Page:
La búsqueda en La muerte del padre y Un hombre enamo
Mar 08, 2015 Katherine rated it really liked it  ·  review of another edition
I've been wondering why, when I read Knausgaard, I feel such a strong connection to his work. At first I believed it to be because of his thoughts and anxieties, those random bits I could relate to myself were indeed thrilling. But as I've read the third book in his series, I'm beginning to create a clearer answer for myself.

Knausgaard's work has become increasingly important to me, and as I began to read Book Three, I went into it thinking I would probably love it for the same vague reasons I
Adam Dalva
Apr 06, 2014 Adam Dalva rated it it was amazing
I was lucky enough to read an advance copy - will fill in with more details at publication. This is a far more linear experience (there are only two contemporary interjections) than the first two volumes, and the structure is more conventional. This, I think, is because we are dealing here with early childhood, and there is a great amount of generalization associated with that time. The feeling of that age is echoed in the writing, which takes on a different tenor here (abrupt sentences, heighte ...more
I'm going through these slower than most people I know, but I'm savoring them. Here's volume 3 of the literary world's favorite dirty-laundry airing, chain-smoking, Nord who looks like what would happen if you'd cast Brad Pitt in The Revenant.

Some people can look fondly through their high school yearbooks. Here's me receiving a touchdown pass! Here's me elected homecoming queen! Here's me with all my buddies in the Chess Club proud of our geekiness because we think we live in a fucking Judd Apat
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Goodreads Librari...: Please combine books 2 17 Feb 19, 2015 07:39AM  
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Nominated to the 2004 Nordic Council’s Literature Prize & awarded the 2004 Norwegian Critics’ Prize.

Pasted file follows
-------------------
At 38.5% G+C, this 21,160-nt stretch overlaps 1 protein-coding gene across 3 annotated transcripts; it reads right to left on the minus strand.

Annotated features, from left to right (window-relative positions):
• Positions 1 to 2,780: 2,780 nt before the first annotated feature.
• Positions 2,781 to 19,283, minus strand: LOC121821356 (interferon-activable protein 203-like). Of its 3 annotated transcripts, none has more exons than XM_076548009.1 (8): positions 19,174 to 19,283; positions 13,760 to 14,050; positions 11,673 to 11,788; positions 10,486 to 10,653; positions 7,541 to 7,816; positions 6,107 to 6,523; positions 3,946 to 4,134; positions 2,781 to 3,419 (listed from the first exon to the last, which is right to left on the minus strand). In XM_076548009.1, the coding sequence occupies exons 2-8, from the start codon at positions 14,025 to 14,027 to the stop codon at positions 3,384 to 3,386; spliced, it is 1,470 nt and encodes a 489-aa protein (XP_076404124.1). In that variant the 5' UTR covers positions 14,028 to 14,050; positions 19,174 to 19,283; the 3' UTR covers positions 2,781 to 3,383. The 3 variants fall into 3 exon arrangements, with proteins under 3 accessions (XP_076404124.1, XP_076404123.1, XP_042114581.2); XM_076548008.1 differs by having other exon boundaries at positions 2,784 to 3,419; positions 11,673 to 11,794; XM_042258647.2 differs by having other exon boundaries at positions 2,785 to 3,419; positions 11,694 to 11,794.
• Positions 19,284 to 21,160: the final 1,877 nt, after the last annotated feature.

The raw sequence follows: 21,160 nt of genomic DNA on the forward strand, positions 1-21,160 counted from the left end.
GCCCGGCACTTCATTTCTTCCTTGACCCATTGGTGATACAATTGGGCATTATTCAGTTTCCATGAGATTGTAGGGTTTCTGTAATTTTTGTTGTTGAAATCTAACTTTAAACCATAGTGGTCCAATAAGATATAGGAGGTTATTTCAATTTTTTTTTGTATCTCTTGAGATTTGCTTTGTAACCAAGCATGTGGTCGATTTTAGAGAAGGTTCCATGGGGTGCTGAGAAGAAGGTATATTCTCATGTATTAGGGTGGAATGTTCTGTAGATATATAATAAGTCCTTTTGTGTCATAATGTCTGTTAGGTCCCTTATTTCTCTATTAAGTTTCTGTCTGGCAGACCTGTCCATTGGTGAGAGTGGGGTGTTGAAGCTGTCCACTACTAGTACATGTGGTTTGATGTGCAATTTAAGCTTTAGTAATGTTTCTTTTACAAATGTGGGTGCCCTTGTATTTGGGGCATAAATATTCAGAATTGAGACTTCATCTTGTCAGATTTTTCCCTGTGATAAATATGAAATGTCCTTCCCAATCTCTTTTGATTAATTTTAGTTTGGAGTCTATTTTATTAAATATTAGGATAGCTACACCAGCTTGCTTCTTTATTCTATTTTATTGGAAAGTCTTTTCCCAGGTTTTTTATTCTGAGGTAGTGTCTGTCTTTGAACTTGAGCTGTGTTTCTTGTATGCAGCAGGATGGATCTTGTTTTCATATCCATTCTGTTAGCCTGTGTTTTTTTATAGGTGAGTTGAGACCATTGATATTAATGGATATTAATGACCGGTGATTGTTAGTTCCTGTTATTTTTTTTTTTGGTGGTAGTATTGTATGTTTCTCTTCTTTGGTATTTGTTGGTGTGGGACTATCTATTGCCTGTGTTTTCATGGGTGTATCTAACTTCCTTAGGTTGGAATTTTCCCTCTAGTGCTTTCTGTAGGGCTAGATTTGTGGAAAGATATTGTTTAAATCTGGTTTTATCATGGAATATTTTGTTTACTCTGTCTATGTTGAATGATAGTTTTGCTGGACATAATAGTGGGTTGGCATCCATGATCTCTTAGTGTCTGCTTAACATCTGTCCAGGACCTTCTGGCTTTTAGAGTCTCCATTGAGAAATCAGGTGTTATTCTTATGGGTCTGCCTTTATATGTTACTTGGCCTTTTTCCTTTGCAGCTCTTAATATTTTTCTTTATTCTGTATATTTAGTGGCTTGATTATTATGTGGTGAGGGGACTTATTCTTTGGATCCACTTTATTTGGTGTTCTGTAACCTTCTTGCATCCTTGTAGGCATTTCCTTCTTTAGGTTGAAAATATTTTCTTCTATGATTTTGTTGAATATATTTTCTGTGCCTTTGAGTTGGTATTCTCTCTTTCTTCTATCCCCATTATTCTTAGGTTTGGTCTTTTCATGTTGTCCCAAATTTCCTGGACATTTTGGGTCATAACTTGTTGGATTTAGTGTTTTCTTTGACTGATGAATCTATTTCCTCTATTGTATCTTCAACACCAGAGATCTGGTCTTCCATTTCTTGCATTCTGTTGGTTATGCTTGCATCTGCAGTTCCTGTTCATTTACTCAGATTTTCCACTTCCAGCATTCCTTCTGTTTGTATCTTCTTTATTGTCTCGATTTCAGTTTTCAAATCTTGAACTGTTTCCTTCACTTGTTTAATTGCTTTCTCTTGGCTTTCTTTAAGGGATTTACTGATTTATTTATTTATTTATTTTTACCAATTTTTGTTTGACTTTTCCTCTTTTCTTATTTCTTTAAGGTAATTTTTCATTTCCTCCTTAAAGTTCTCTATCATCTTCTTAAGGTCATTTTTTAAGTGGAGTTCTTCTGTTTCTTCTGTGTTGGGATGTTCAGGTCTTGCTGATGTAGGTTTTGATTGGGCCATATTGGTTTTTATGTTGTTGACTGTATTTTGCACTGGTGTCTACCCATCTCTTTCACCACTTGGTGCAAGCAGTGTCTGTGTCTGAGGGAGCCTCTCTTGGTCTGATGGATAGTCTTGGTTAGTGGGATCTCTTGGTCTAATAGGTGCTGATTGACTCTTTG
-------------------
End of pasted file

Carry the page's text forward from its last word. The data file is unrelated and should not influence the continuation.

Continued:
Karl Ove Knausgård (b. 1968) made his literary debut in 1998 with the widely acclaimed novel Out of the World, which was a great critical and commercial success and won him, as the first debut novel ever, The Norwegian Critics' Prize. He then went on to write six autobiographical novels, titled
More about Karl Ove Knausgård...

Other Books in the Series

Min kamp (6 books)
  • Min kamp 1 (Min kamp #1)
  • Min kamp 2 (Min kamp #2)
  • Min kamp 4 (Min kamp #4)
  • Min kamp 5 (Min kamp #5)
  • Min kamp 6 (Min kamp #6)

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“Of course, I don’t remember any of this time. It is absolutely impossible to identify with the infant my parents photographed, indeed so impossible that it seems wrong to use the word “me” to describe what is lying on the changing table, for example, with unusually red skin, arms and legs spread, and a face distorted into a scream, the cause of which no one can remember, or on a sheepskin rug on the floor, wearing white pajamas, still red-faced, with large, dark eyes squinting slightly. Is this creature the same person as the one sitting here in Malmö writing? And will the forty-year-old creature who is sitting in Malmö writing this one overcast September day in a room filled with the drone of the traffic outside and the autumn wind howling through the old-fashioned ventilation system be the same as the gray, hunched geriatric who in forty years from now might be sitting dribbling and trembling in an old people’s home somewhere in the Swedish woods? Not to mention the corpse that at some point will be laid out on a bench in a morgue? Still known as Karl Ove. And isn’t it actually unbelievable that one simple name encompasses all of this? The fetus in the belly, the infant on the changing table, the forty-year-old in front of the computer, the old man in the chair, the corpse on the bench? Wouldn’t it be more natural to operate with several names since their identities and self-perceptions are so very different? Such that the fetus might be called Jens Ove, for example, and the infant Nils Ove, and the five- to ten-year-old Per Ove, the ten- to twelve-year-old Geir Ove, the twelve- to seventeen-year-old Kurt Ove, the seventeen- to twenty-three-year-old John Ove, the twenty-three- to thirty-two-year-old Tor Ove, the thirty-two- to forty-six-year-old Karl Ove — and so on and so forth? Then the first name would represent the distinctiveness of the age range, the middle name would represent continuity, and the last, family affiliation.” 5 likes
“Now they’re twenty-four and their real lives lie before them. Jobs of their own, a house of their own, children of their own. There are the two of them, and the future they are moving into is theirs, too.

Or is it?”